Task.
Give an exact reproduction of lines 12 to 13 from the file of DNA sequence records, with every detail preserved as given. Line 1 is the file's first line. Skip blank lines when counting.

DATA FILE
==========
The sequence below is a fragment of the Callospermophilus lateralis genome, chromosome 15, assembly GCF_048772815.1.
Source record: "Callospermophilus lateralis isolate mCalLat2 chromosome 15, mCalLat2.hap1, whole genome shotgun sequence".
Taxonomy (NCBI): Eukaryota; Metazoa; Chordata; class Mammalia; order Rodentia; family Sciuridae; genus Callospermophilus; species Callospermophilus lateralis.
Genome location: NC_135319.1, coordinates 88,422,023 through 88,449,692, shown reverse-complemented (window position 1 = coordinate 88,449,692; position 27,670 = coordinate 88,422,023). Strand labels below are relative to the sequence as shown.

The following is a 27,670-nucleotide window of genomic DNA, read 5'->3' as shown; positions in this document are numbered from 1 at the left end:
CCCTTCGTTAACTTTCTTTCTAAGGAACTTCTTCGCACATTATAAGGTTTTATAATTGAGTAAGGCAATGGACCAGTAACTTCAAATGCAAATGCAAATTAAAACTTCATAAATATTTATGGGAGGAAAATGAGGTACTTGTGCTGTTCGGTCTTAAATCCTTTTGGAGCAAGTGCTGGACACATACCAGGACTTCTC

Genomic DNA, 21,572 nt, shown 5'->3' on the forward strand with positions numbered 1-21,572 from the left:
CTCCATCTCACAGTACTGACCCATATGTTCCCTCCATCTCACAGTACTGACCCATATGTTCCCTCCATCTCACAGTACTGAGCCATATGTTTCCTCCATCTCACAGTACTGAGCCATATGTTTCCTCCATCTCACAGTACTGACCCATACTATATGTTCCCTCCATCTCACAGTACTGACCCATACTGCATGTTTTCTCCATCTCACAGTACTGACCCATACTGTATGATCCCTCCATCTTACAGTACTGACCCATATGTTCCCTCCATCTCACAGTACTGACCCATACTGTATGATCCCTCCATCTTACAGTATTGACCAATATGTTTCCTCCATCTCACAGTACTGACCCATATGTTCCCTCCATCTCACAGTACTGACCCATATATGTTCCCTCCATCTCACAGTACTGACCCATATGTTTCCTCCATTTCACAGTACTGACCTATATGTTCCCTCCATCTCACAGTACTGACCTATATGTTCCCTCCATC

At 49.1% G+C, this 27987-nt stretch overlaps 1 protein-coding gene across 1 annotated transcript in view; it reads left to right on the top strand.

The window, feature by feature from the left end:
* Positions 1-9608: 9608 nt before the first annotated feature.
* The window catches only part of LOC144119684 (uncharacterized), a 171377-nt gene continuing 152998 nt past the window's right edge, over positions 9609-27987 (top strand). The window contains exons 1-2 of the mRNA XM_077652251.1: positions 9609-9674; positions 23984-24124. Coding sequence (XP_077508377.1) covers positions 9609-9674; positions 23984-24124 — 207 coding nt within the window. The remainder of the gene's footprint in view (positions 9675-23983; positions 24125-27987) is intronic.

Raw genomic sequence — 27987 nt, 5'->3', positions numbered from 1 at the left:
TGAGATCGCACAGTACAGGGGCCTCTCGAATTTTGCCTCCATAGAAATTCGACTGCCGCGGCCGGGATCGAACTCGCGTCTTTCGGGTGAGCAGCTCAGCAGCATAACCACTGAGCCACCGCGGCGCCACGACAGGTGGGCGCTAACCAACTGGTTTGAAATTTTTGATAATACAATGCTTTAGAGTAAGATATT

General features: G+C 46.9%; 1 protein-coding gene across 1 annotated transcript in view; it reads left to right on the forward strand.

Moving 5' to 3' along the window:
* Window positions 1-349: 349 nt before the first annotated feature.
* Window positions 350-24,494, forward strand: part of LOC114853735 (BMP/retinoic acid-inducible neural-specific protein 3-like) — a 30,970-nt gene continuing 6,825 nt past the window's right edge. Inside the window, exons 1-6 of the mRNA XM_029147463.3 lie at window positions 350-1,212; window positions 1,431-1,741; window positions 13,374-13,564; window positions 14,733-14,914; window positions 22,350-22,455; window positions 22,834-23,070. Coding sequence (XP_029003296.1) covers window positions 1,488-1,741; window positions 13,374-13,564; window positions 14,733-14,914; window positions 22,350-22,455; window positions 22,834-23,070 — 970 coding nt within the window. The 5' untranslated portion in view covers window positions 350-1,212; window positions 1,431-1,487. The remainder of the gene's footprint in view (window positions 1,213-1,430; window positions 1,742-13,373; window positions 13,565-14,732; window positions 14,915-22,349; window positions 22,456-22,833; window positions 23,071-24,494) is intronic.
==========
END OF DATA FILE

* The window catches only part of LOC144119684 (uncharacterized), a 171377-nt gene continuing 152998 nt past the window's right edge, over positions 9609-27987 (top strand). The window contains exons 1-2 of the mRNA XM_077652251.1: positions 9609-9674; positions 23984-24124. Coding sequence (XP_077508377.1) covers positions 9609-9674; positions 23984-24124 — 207 coding nt within the window. The remainder of the gene's footprint in view (positions 9675-23983; positions 24125-27987) is intronic.

Raw genomic sequence — 27987 nt, 5'->3', positions numbered from 1 at the left: